And they say women are the sentimental sex? Fallen Angel is so filled with Hallmark moments it’s a card store in a book. Young boy confronts tragedy, teen estranged from the Old Man, young man gets rich, mature man leaves the big city and comes home to small town where he finds himself and true love. Too bad hard-hearted me had to read this one.
Eight year old Terry McQuinn lives in Maine. His father is a caretaker for a number of “cottages,” large mansions that are owned by the rich “summer people” who come there, drawn by the beauty and charm of small town life. One Christmas, the Halworth family asks for Serenity Cottage be opened. Mr. Halworth is a very kind man with a cold wife and a pretty little daughter and he is very nice to young Terry. Terry is in the car when Mr. Halworth accidently hits a couple of pedestrians (a woman and her baby no less) and kills them. He falls apart, the Halworths leave, Terry grows up, becomes estranged from his father, goes to Los Angeles and becomes a rich and successful actor’s agent. But he is not happy.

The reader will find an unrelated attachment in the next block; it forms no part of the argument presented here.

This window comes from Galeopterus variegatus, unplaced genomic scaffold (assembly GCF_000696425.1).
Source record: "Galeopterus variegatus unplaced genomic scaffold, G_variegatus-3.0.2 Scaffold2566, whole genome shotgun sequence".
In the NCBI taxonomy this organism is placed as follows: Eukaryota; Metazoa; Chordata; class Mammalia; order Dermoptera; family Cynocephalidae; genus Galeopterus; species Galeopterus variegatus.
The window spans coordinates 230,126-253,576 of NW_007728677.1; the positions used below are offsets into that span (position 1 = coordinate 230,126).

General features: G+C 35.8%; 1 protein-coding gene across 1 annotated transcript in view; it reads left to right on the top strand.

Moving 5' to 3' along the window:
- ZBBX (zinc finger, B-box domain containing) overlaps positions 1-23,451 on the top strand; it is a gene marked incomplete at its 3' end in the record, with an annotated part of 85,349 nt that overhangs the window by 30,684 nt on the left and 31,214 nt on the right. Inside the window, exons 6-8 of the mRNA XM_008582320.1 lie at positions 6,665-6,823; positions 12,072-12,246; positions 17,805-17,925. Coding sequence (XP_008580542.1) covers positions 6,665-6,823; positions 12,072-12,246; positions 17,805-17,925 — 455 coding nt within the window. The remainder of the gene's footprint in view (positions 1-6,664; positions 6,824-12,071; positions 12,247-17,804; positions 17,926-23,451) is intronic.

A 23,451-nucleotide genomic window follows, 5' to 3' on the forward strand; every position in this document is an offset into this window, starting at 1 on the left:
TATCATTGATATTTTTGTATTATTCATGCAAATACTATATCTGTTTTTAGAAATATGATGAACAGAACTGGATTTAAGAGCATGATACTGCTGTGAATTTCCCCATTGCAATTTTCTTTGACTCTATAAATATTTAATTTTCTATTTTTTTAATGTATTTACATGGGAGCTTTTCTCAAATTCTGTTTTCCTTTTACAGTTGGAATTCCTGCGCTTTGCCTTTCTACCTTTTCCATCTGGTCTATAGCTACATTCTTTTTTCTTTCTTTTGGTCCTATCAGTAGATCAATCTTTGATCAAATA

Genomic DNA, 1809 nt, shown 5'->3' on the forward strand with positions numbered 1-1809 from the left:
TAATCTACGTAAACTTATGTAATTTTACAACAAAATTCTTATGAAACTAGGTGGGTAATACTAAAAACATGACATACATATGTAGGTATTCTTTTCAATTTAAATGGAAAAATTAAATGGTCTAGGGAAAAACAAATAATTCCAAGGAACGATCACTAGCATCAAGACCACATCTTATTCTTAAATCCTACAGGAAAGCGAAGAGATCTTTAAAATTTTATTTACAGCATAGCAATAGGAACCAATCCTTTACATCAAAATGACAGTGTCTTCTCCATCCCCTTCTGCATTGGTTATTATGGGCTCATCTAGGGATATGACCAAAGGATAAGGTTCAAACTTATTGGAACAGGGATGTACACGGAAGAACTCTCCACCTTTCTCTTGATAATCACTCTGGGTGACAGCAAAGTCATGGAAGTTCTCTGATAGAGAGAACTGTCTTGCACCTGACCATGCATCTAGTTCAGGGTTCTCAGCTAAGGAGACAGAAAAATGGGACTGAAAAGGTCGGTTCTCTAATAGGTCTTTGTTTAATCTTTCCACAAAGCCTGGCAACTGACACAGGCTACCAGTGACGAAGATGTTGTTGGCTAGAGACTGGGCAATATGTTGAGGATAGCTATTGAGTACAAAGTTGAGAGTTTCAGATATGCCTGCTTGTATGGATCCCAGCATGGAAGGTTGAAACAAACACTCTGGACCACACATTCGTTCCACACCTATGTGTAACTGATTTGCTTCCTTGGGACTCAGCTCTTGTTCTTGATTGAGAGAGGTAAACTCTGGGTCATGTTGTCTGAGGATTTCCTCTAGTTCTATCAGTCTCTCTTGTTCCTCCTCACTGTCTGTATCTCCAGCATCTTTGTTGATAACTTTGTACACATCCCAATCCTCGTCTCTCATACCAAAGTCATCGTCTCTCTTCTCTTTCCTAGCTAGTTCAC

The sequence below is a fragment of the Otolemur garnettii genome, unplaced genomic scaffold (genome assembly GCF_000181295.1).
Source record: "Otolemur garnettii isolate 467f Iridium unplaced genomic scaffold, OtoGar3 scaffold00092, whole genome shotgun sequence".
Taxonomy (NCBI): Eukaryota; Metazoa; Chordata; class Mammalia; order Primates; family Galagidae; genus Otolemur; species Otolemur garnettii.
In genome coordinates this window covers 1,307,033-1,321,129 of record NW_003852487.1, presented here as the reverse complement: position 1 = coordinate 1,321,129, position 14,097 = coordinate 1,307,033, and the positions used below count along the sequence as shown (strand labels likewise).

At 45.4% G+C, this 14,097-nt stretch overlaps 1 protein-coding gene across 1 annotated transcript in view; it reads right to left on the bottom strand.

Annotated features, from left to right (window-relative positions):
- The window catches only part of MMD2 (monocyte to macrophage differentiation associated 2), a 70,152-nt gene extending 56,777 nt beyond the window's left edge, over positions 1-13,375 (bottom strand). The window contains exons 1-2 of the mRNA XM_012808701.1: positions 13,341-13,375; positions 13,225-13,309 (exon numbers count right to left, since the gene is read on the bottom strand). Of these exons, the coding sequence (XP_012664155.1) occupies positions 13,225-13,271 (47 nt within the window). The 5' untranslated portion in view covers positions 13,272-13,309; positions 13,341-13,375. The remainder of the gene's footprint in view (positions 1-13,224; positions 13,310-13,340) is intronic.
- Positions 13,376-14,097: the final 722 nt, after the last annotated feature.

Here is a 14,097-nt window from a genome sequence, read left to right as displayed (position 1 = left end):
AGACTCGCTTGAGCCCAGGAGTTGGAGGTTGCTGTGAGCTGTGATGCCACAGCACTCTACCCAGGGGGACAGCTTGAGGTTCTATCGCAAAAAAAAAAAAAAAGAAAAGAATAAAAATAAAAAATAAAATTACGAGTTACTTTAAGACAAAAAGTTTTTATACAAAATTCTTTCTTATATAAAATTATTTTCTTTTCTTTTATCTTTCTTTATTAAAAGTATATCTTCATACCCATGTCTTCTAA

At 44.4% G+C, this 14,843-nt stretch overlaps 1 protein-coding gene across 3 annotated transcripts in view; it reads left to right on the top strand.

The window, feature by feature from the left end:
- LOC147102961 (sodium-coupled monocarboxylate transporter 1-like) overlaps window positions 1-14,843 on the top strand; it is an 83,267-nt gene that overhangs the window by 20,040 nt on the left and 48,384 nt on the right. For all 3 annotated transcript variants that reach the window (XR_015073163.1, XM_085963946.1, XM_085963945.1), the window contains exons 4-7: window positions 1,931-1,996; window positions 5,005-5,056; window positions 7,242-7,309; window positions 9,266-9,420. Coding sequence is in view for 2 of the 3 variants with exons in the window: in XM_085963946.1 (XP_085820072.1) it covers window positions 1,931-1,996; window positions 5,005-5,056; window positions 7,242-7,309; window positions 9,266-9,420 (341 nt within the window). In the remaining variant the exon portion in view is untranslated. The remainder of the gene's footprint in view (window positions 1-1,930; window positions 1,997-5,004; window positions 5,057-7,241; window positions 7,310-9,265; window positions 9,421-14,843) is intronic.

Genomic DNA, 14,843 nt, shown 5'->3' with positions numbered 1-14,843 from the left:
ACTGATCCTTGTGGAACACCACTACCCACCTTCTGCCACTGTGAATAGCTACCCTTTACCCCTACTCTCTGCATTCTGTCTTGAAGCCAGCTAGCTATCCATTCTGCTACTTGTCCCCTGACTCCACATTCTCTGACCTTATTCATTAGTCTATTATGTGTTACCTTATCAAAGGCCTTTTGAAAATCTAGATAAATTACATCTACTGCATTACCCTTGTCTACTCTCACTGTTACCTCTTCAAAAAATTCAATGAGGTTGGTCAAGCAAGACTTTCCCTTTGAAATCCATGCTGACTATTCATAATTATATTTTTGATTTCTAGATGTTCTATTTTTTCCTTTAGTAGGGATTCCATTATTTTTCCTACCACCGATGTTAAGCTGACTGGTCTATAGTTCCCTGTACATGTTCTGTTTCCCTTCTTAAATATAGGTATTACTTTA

Now really, would you expect him to be?
Years later, Terry gets a call. His father is dying. Wishing to make peace, Terry goes back only to find that he was too late, the Old Man is dead. When Terry goes to take care of selling his father’s effects, he finds a note saying “Open Serenity for Christmas.” This note leads to Terry re-assessing his life, pondering over his failed relationship with his father and finding love with Katherine Halworth, the little girl, now grown up.
I know that my heart was supposed to be touched by Fallen Angel, but it was all too much. Too much sentiment, too obvious tugging at the reader’s heartstrings, and too much “beautiful” writing. If a woman had penned some of the sentences in this book, they would be labled purple-prose right off the bat. But this author is a man so I’ll bet the phrase purple prose is nowhere to be found in his reviews.
I’m not unsentimental; I do read romance novels after all, and my daughter refuses to go to movies with me since I embarrass her by crying at them. But this book was so manipulative and so obvious in its sentimentality that I was left as cold as Scrooge.